By Steve Schuetz
What is the FAFSA?
The Free Application for Federal Student Aid (FAFSA) is the form prospective students and their families use to apply for federal, state, and institutional scholarships, grants, work-study programs, and student loans. For many families, the process of completing the FAFSA can be intimidating and confusing.
Congress Takes Action
In the midst of a marathon legislative push in the last days of 2020, the United States Congress passed the Consolidation Appropriation Act of 2021. This massive package of legislation designed to avoid a government shutdown and provide additional pandemic relief, also included the FAFSA Simplification Act.
While the changes made will make it easier for students and their families to complete the FAFSA, the changes do not take effect until the 2023-2024 academic year. That means current high school sophomores (Class of 2023) will be the first to apply under the new rules.
What is Changing?
Fewer Questions: The number of questions on the FAFSA will be reduced from 108 questions to 36 questions, with most families only having to answer a short set of questions regarding income and household size.
The EFC becomes the SAI: Starting with the 2023-2024 academic year, the output from the FAFSA will be called the Student Aid Index (SAI) instead of the current output called the Expected Family Contribution (EFC). Colleges and universities use this number to determine a student’s eligibility for financial aid by subtracting the number from their annual Cost of Attendance.
Family Income: The family’s federal income and tax information will automatically be pulled into the FAFSA form through their FSA ID information. The FSA ID is required for every person to submit and sign a FAFSA.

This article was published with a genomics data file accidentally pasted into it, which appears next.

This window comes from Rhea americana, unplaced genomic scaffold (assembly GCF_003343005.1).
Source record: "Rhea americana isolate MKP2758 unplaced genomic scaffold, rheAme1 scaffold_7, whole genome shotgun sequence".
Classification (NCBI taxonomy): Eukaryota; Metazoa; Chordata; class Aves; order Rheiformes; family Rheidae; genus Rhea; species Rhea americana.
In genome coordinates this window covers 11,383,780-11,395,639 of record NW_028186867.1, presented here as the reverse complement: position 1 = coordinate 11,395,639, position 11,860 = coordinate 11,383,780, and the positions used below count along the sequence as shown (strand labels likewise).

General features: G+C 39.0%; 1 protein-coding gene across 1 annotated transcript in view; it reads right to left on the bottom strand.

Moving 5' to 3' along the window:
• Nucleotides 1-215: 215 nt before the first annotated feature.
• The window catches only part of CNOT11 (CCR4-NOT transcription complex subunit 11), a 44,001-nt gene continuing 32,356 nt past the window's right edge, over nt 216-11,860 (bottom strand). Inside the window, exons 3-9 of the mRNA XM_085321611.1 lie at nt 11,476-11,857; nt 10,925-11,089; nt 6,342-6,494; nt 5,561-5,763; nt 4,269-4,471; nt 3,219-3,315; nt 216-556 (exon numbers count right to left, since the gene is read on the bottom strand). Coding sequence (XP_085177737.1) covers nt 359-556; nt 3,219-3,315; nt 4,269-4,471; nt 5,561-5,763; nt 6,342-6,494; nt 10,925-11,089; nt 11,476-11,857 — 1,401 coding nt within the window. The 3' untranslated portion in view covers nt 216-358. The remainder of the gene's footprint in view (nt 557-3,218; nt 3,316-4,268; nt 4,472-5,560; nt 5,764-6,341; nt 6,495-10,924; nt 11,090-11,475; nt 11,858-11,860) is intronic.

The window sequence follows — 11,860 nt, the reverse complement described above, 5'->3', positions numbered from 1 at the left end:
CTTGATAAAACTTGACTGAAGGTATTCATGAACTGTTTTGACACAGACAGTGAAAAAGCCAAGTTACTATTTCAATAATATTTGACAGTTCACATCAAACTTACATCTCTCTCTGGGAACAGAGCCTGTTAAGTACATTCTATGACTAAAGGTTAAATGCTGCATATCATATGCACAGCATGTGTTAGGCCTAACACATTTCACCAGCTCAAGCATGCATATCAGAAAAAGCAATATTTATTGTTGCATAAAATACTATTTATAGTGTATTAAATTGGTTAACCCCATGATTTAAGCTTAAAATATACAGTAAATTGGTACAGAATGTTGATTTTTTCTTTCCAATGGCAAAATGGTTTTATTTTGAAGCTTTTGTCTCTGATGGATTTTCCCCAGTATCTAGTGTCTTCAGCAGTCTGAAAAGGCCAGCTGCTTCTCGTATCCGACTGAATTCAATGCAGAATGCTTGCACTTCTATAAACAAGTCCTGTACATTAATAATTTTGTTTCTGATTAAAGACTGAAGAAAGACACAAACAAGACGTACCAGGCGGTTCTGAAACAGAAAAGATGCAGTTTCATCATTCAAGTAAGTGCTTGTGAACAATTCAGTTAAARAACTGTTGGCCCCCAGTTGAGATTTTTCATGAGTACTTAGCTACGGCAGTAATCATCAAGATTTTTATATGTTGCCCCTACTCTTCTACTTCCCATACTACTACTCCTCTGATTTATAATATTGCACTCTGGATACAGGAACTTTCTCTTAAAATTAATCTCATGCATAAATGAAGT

Divorced/Separated Parent Information: Under the current rules, the parent with whom the student lives with is must provide their information on the FAFSA. Under the new rules, the parent who provides the greatest amount of financial support will provide their information.
Selective Service and Drug Conviction: Male students will no longer be asked about their Selective Service registration in order to complete the FAFSA and no students will need to answer a question about a conviction for the sale or possession of controlled substances.
In addition to the application changes highlighted above, the 167-page FAFSA Simplification Act also included a number of technical changes to the federal Need Analysis Methodology. If you would like to learn more about these changes, financial aid expert Mark Kantrowitz provides additional information in this article.
Galin Education is a hosting a virtual chat on How Colleges Award Merit Scholarships on February 24 @7PM. Follow this link to register!